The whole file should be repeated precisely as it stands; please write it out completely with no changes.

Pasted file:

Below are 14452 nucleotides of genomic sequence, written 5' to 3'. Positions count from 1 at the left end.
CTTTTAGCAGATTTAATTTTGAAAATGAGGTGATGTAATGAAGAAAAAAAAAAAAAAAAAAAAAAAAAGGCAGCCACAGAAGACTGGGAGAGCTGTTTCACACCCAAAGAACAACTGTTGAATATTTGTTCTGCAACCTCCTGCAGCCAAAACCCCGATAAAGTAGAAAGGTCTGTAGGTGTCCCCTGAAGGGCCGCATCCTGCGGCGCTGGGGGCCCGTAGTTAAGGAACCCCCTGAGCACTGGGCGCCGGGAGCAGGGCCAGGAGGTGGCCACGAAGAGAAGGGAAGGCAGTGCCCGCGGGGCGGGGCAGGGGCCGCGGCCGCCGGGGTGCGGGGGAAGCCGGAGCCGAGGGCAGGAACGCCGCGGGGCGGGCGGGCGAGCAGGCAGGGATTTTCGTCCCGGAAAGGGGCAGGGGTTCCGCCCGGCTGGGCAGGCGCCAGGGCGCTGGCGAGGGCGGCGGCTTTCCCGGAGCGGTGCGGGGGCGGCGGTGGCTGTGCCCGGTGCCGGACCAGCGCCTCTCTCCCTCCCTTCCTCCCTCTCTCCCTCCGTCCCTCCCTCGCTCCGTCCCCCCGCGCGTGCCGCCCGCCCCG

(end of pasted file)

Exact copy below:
Below are 14452 nucleotides of genomic sequence, written 5' to 3'. Positions count from 1 at the left end.
CTTTTAGCAGATTTAATTTTGAAAATGAGGTGATGTAATGAAGAAAAAAAAAAAAAAAAAAAAAAAAAGGCAGCCACAGAAGACTGGGAGAGCTGTTTCACACCCAAAGAACAACTGTTGAATATTTGTTCTGCAACCTCCTGCAGCCAAAACCCCGATAAAGTAGAAAGGTCTGTAGGTGTCCCCTGAAGGGCCGCATCCTGCGGCGCTGGGGGCCCGTAGTTAAGGAACCCCCTGAGCACTGGGCGCCGGGAGCAGGGCCAGGAGGTGGCCACGAAGAGAAGGGAAGGCAGTGCCCGCGGGGCGGGGCAGGGGCCGCGGCCGCCGGGGTGCGGGGGAAGCCGGAGCCGAGGGCAGGAACGCCGCGGGGCGGGCGGGCGAGCAGGCAGGGATTTTCGTCCCGGAAAGGGGCAGGGGTTCCGCCCGGCTGGGCAGGCGCCAGGGCGCTGGCGAGGGCGGCGGCTTTCCCGGAGCGGTGCGGGGGCGGCGGTGGCTGTGCCCGGTGCCGGACCAGCGCCTCTCTCCCTCCCTTCCTCCCTCTCTCCCTCCGTCCCTCCCTCGCTCCGTCCCCCCGCGCGTGCCGCCCGCCCCG